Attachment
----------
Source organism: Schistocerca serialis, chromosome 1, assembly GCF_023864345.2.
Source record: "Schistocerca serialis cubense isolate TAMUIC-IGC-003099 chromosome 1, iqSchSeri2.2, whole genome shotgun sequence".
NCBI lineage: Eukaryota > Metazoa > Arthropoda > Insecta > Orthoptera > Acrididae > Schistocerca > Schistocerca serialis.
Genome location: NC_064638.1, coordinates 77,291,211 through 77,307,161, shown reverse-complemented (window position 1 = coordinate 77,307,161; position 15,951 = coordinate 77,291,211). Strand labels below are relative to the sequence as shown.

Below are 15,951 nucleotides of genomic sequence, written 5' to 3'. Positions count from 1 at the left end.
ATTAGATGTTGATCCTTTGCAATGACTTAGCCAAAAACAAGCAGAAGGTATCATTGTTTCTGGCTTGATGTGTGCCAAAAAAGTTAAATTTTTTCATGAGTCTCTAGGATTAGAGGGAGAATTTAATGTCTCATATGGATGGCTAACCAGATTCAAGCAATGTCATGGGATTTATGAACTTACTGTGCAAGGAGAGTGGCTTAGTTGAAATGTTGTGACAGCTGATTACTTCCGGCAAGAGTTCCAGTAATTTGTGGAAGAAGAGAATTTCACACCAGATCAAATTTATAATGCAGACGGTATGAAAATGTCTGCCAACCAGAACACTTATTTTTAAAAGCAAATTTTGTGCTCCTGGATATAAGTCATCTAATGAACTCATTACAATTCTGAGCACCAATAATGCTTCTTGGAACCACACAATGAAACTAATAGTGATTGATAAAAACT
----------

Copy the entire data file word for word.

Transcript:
Source organism: Schistocerca serialis, chromosome 1, assembly GCF_023864345.2.
Source record: "Schistocerca serialis cubense isolate TAMUIC-IGC-003099 chromosome 1, iqSchSeri2.2, whole genome shotgun sequence".
NCBI lineage: Eukaryota > Metazoa > Arthropoda > Insecta > Orthoptera > Acrididae > Schistocerca > Schistocerca serialis.
Genome location: NC_064638.1, coordinates 77,291,211 through 77,307,161, shown reverse-complemented (window position 1 = coordinate 77,307,161; position 15,951 = coordinate 77,291,211). Strand labels below are relative to the sequence as shown.

Below are 15,951 nucleotides of genomic sequence, written 5' to 3'. Positions count from 1 at the left end.
ATTAGATGTTGATCCTTTGCAATGACTTAGCCAAAAACAAGCAGAAGGTATCATTGTTTCTGGCTTGATGTGTGCCAAAAAAGTTAAATTTTTTCATGAGTCTCTAGGATTAGAGGGAGAATTTAATGTCTCATATGGATGGCTAACCAGATTCAAGCAATGTCATGGGATTTATGAACTTACTGTGCAAGGAGAGTGGCTTAGTTGAAATGTTGTGACAGCTGATTACTTCCGGCAAGAGTTCCAGTAATTTGTGGAAGAAGAGAATTTCACACCAGATCAAATTTATAATGCAGACGGTATGAAAATGTCTGCCAACCAGAACACTTATTTTTAAAAGCAAATTTTGTGCTCCTGGATATAAGTCATCTAATGAACTCATTACAATTCTGAGCACCAATAATGCTTCTTGGAACCACACAATGAAACTAATAGTGATTGATAAAAACT